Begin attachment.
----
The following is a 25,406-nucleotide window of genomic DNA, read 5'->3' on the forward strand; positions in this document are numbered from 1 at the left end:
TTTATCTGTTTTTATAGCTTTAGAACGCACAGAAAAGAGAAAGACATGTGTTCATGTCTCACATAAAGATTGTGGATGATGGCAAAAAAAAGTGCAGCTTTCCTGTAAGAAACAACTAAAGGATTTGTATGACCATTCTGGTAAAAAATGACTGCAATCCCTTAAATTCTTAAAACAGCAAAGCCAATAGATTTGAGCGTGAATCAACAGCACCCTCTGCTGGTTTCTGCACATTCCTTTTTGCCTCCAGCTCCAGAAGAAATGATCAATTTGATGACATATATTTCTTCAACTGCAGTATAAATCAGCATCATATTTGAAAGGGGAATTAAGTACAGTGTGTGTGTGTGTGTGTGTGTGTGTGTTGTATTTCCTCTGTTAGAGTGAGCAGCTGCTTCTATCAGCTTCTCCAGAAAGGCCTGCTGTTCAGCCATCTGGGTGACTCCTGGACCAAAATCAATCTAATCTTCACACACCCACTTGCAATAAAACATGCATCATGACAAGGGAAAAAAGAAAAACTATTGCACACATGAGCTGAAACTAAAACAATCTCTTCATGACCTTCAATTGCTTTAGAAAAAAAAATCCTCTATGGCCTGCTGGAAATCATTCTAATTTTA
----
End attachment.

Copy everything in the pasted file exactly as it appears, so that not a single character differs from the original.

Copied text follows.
The following is a 25,406-nucleotide window of genomic DNA, read 5'->3' on the forward strand; positions in this document are numbered from 1 at the left end:
TTTATCTGTTTTTATAGCTTTAGAACGCACAGAAAAGAGAAAGACATGTGTTCATGTCTCACATAAAGATTGTGGATGATGGCAAAAAAAAGTGCAGCTTTCCTGTAAGAAACAACTAAAGGATTTGTATGACCATTCTGGTAAAAAATGACTGCAATCCCTTAAATTCTTAAAACAGCAAAGCCAATAGATTTGAGCGTGAATCAACAGCACCCTCTGCTGGTTTCTGCACATTCCTTTTTGCCTCCAGCTCCAGAAGAAATGATCAATTTGATGACATATATTTCTTCAACTGCAGTATAAATCAGCATCATATTTGAAAGGGGAATTAAGTACAGTGTGTGTGTGTGTGTGTGTGTGTGTGTTGTATTTCCTCTGTTAGAGTGAGCAGCTGCTTCTATCAGCTTCTCCAGAAAGGCCTGCTGTTCAGCCATCTGGGTGACTCCTGGACCAAAATCAATCTAATCTTCACACACCCACTTGCAATAAAACATGCATCATGACAAGGGAAAAAAGAAAAACTATTGCACACATGAGCTGAAACTAAAACAATCTCTTCATGACCTTCAATTGCTTTAGAAAAAAAAATCCTCTATGGCCTGCTGGAAATCATTCTAATTTTA